By Clint Thompson
Neopestalotiopsis Fruit Rot disease could have a lingering impact on Florida strawberry production for the foreseeable future. However, it should not be compared with Citrus Greening, the disease that has devastated the state’s citrus industry, believes University of Florida/IFAS strawberry breeder Vance Whitaker.
“When you talk about citrus greening, you’re talking about a long-lived crop that you can’t take out and put in year to year. The annual nature of strawberries definitely allows some flexibility in trying to combat the disease, trying to figure out how to reduce the inoculum in the soil from season to season, for example,” Whitaker said. “Also, we know that we definitely have resistance that we know that we can work with, which is something that, for greening, it’s very difficult to find. It’s been a long road to find tolerance. In terms of breeding the crop, we have such a much quicker generation cycle for strawberry; just because the breeding cycle for strawberry is so much quicker than citrus. I think we can make progress at a different rate as well.”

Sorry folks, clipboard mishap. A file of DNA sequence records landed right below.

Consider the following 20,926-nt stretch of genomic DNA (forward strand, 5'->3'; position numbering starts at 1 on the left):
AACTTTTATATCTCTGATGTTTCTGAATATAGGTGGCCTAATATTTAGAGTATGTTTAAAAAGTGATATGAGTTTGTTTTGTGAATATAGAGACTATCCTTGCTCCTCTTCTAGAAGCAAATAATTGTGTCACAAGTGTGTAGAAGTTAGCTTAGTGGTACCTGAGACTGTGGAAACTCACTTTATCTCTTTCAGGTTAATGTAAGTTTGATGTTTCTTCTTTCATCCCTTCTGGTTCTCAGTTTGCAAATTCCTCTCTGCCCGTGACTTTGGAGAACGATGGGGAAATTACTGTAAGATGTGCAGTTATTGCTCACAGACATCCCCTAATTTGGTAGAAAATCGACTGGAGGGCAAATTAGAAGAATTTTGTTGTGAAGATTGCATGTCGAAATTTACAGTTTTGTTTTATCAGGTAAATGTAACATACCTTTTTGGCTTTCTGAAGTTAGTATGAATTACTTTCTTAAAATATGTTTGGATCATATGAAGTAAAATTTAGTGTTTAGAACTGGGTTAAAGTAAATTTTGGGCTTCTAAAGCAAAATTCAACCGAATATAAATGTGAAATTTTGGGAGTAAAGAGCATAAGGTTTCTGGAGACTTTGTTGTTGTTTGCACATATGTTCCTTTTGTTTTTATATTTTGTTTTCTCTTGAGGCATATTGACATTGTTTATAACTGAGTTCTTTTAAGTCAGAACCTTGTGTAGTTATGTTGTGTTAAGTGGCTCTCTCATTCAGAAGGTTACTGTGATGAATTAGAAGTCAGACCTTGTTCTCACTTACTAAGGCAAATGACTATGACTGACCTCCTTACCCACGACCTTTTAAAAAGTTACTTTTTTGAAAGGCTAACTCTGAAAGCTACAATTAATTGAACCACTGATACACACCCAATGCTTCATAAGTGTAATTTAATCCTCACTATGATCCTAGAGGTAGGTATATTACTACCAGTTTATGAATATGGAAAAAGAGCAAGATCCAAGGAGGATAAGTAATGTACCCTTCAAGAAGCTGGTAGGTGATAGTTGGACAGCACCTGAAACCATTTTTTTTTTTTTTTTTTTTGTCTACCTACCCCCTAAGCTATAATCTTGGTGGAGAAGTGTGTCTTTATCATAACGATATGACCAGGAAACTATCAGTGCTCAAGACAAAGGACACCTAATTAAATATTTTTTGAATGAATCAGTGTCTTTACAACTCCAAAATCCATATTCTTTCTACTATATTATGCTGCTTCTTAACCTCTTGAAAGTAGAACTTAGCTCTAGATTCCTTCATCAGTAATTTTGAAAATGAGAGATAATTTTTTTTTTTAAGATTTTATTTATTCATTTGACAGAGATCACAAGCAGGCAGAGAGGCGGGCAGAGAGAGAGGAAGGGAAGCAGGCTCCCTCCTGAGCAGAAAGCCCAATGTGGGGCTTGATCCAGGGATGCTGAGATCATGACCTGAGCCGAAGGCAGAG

The strawberry disease was first discovered during the 2018-19 season and was attributed to one nursery source in North Carolina. Now, it’s been attributed to multiple sources and was discovered this year in fields that had it the prior season.
Another key difference in Neopestalotiopsis and Citrus Greening is that greening is vectored by Asian citrus psyllids.
“We’re also not dealing with insect vector (in strawberries) we have to control as well. It’s just a fungus without an insect vector. That makes it different as well,” Whitaker said. “Personally, I’m optimistic that we’re going to be able to ultimately solve it. It’s going to take time. I don’t think we should be looking at it like citrus greening, like it’s definitely going to take a huge chunk out of the industry. At least not yet.”